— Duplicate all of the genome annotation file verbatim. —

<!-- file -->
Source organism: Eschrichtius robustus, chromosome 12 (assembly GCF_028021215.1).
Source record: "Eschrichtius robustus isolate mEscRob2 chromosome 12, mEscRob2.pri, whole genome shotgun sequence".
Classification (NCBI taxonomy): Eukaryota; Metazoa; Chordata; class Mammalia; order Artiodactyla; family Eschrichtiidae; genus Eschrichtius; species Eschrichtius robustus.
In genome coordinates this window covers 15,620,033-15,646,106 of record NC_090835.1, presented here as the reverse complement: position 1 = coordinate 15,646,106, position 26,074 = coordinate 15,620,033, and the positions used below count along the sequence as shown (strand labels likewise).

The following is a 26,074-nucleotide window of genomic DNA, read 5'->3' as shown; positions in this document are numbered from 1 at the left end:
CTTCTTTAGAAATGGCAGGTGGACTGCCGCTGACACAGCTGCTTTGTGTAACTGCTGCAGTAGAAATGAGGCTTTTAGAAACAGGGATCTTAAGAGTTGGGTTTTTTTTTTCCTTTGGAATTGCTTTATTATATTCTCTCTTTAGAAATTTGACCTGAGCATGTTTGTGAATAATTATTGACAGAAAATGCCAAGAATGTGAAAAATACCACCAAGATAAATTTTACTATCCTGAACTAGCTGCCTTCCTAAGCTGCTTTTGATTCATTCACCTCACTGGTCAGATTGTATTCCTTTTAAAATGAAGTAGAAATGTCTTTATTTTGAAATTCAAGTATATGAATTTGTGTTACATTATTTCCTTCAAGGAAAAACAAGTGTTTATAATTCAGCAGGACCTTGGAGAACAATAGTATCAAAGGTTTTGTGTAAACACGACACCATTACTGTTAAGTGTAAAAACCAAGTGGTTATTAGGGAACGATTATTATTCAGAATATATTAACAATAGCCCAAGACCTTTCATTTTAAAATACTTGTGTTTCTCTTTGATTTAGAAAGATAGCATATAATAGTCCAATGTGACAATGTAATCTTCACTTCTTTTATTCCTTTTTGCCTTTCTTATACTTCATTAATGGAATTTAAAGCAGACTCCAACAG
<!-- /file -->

Source organism: Eschrichtius robustus, chromosome 12 (assembly GCF_028021215.1).
Source record: "Eschrichtius robustus isolate mEscRob2 chromosome 12, mEscRob2.pri, whole genome shotgun sequence".
Classification (NCBI taxonomy): Eukaryota; Metazoa; Chordata; class Mammalia; order Artiodactyla; family Eschrichtiidae; genus Eschrichtius; species Eschrichtius robustus.
In genome coordinates this window covers 15,620,033-15,646,106 of record NC_090835.1, presented here as the reverse complement: position 1 = coordinate 15,646,106, position 26,074 = coordinate 15,620,033, and the positions used below count along the sequence as shown (strand labels likewise).

The following is a 26,074-nucleotide window of genomic DNA, read 5'->3' as shown; positions in this document are numbered from 1 at the left end:
CTTCTTTAGAAATGGCAGGTGGACTGCCGCTGACACAGCTGCTTTGTGTAACTGCTGCAGTAGAAATGAGGCTTTTAGAAACAGGGATCTTAAGAGTTGGGTTTTTTTTTTCCTTTGGAATTGCTTTATTATATTCTCTCTTTAGAAATTTGACCTGAGCATGTTTGTGAATAATTATTGACAGAAAATGCCAAGAATGTGAAAAATACCACCAAGATAAATTTTACTATCCTGAACTAGCTGCCTTCCTAAGCTGCTTTTGATTCATTCACCTCACTGGTCAGATTGTATTCCTTTTAAAATGAAGTAGAAATGTCTTTATTTTGAAATTCAAGTATATGAATTTGTGTTACATTATTTCCTTCAAGGAAAAACAAGTGTTTATAATTCAGCAGGACCTTGGAGAACAATAGTATCAAAGGTTTTGTGTAAACACGACACCATTACTGTTAAGTGTAAAAACCAAGTGGTTATTAGGGAACGATTATTATTCAGAATATATTAACAATAGCCCAAGACCTTTCATTTTAAAATACTTGTGTTTCTCTTTGATTTAGAAAGATAGCATATAATAGTCCAATGTGACAATGTAATCTTCACTTCTTTTATTCCTTTTTGCCTTTCTTATACTTCATTAATGGAATTTAAAGCAGACTCCAACAG